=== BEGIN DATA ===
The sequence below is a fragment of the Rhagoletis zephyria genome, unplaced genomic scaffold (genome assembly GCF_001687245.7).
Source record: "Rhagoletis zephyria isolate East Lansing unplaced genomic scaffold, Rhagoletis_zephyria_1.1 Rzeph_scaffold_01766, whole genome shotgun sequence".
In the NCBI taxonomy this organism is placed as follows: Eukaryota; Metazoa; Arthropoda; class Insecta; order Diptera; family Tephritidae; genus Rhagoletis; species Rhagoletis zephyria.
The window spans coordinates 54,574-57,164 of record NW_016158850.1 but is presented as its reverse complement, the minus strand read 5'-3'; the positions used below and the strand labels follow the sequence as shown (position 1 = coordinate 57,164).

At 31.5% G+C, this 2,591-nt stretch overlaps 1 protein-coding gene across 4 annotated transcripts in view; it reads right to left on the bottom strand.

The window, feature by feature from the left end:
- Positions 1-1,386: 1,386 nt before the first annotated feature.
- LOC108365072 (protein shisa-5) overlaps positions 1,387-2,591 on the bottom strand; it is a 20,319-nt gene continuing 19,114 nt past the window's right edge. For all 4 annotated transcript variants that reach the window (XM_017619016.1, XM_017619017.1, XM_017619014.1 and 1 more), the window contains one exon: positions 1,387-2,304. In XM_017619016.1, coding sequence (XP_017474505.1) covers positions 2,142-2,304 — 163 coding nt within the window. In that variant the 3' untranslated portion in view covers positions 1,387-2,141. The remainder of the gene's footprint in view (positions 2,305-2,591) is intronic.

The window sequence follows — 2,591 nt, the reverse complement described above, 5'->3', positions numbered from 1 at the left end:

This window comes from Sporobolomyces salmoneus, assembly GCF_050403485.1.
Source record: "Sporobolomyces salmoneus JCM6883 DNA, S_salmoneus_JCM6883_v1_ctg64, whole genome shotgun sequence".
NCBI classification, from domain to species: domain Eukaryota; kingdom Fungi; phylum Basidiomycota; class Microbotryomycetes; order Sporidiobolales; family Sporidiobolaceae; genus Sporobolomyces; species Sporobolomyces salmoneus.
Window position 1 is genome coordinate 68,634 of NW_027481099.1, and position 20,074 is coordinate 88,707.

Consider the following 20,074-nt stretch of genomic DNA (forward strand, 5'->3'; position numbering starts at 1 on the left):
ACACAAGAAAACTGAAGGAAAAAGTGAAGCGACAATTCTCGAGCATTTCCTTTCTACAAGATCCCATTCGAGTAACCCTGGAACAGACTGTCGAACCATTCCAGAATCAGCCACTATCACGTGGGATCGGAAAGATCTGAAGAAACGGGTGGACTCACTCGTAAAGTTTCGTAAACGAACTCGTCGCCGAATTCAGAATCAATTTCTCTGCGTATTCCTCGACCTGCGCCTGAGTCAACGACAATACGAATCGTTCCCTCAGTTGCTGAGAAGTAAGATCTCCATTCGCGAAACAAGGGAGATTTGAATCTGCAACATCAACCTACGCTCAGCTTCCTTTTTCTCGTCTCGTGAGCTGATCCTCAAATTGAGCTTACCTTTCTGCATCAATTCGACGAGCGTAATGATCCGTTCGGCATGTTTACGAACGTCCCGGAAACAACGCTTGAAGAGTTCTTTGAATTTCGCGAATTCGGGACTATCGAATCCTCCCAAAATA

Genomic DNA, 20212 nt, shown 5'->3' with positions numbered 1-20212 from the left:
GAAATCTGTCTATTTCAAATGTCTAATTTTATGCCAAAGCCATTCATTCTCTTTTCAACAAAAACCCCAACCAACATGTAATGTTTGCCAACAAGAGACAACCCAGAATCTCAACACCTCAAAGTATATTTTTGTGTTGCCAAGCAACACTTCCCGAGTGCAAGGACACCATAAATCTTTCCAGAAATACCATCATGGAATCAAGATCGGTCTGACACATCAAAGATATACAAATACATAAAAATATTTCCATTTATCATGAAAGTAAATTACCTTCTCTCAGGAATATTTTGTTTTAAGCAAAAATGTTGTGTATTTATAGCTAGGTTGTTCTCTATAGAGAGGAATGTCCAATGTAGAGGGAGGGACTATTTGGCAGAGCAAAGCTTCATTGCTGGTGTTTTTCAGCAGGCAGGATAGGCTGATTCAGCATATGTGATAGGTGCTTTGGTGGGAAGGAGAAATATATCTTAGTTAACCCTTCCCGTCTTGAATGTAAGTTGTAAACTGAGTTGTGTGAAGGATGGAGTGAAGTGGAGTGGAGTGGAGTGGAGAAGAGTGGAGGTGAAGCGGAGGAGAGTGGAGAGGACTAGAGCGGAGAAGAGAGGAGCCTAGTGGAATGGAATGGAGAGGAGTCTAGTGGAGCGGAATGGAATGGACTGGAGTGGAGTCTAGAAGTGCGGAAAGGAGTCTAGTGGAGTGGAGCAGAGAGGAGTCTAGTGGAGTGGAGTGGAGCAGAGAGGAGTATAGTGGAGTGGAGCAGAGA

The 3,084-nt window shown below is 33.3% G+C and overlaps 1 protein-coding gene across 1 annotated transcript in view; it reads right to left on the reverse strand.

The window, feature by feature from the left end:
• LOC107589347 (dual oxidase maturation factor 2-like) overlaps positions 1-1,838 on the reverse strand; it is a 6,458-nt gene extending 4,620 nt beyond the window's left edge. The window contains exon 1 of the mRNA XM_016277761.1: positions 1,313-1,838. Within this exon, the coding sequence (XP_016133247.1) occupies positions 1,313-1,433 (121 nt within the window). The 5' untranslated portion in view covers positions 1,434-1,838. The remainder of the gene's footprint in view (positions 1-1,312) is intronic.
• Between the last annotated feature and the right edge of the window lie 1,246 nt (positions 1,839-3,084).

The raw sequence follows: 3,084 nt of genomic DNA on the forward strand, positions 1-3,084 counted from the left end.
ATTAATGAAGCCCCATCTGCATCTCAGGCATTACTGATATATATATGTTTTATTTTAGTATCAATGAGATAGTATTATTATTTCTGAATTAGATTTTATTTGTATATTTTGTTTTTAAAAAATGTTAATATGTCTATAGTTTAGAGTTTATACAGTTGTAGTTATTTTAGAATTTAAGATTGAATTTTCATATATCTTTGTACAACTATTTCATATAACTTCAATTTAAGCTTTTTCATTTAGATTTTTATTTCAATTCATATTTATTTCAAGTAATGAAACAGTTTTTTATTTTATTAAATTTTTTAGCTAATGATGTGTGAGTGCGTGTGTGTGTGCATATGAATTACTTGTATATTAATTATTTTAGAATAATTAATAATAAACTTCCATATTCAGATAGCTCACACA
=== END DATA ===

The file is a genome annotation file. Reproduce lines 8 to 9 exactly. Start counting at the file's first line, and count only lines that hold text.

- LOC108365072 (protein shisa-5) overlaps positions 1,387-2,591 on the bottom strand; it is a 20,319-nt gene continuing 19,114 nt past the window's right edge. For all 4 annotated transcript variants that reach the window (XM_017619016.1, XM_017619017.1, XM_017619014.1 and 1 more), the window contains one exon: positions 1,387-2,304. In XM_017619016.1, coding sequence (XP_017474505.1) covers positions 2,142-2,304 — 163 coding nt within the window. In that variant the 3' untranslated portion in view covers positions 1,387-2,141. The remainder of the gene's footprint in view (positions 2,305-2,591) is intronic.

The window sequence follows — 2,591 nt, the reverse complement described above, 5'->3', positions numbered from 1 at the left end: